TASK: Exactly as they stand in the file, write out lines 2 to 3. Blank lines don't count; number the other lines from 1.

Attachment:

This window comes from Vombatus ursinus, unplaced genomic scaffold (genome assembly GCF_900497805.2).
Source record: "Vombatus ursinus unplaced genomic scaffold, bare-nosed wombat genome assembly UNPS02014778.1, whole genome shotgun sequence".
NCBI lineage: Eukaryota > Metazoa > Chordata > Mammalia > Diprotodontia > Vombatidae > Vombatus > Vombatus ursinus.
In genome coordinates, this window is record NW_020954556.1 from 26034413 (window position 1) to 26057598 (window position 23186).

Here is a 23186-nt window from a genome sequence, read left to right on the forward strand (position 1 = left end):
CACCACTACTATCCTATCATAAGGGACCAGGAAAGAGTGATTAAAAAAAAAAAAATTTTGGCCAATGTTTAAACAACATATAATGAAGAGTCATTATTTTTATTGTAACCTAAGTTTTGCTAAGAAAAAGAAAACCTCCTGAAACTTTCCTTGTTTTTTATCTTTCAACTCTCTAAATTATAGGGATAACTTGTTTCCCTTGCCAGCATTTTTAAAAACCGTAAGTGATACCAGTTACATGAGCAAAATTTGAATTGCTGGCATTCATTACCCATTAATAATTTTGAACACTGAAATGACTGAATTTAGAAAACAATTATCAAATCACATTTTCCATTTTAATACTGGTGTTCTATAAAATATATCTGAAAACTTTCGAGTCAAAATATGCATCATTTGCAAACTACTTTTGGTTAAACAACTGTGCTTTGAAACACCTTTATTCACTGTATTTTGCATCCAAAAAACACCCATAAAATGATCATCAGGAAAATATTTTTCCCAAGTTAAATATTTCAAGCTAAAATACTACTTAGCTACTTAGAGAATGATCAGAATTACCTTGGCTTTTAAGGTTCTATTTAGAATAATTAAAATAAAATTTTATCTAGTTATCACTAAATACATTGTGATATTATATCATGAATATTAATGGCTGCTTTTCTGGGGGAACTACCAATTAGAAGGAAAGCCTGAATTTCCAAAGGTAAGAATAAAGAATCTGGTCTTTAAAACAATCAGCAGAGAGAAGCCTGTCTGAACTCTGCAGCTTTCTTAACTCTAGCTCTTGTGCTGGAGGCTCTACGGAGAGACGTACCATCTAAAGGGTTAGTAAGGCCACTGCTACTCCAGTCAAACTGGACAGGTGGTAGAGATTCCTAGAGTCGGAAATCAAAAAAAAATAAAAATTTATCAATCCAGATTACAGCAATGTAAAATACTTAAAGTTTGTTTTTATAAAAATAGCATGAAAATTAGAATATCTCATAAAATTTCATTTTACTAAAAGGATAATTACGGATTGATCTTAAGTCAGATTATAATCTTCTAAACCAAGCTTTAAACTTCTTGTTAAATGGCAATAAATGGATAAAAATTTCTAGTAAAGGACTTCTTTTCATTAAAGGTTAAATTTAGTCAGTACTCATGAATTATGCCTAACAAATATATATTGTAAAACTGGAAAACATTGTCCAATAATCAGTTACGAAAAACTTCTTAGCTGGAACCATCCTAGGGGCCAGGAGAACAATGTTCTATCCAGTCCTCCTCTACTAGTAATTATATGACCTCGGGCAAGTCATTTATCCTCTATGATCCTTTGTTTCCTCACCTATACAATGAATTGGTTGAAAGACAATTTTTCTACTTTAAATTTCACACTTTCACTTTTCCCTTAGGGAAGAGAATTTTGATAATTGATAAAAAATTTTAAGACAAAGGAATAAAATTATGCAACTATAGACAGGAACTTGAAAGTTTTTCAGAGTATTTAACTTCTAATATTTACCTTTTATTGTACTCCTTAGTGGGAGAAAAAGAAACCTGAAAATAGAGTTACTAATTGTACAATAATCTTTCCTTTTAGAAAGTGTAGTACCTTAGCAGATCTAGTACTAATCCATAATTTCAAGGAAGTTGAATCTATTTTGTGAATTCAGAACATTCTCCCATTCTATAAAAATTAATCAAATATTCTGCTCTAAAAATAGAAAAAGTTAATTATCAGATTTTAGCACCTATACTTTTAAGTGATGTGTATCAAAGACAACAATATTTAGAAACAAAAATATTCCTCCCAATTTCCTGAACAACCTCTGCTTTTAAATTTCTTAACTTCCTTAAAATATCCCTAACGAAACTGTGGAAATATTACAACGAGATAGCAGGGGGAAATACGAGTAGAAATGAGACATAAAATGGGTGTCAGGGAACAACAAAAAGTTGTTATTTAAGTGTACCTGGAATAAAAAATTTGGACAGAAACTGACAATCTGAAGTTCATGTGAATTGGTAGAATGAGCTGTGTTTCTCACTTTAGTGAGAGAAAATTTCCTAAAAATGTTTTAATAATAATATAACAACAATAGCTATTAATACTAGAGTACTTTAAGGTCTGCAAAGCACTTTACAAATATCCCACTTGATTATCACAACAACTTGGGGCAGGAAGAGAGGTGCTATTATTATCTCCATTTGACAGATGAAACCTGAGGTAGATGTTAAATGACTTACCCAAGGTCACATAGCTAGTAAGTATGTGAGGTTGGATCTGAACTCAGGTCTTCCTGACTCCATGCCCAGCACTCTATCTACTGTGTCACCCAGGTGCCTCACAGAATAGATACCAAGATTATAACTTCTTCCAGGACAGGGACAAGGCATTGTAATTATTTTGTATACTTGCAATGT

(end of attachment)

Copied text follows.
Source record: "Vombatus ursinus unplaced genomic scaffold, bare-nosed wombat genome assembly UNPS02014778.1, whole genome shotgun sequence".
NCBI lineage: Eukaryota > Metazoa > Chordata > Mammalia > Diprotodontia > Vombatidae > Vombatus > Vombatus ursinus.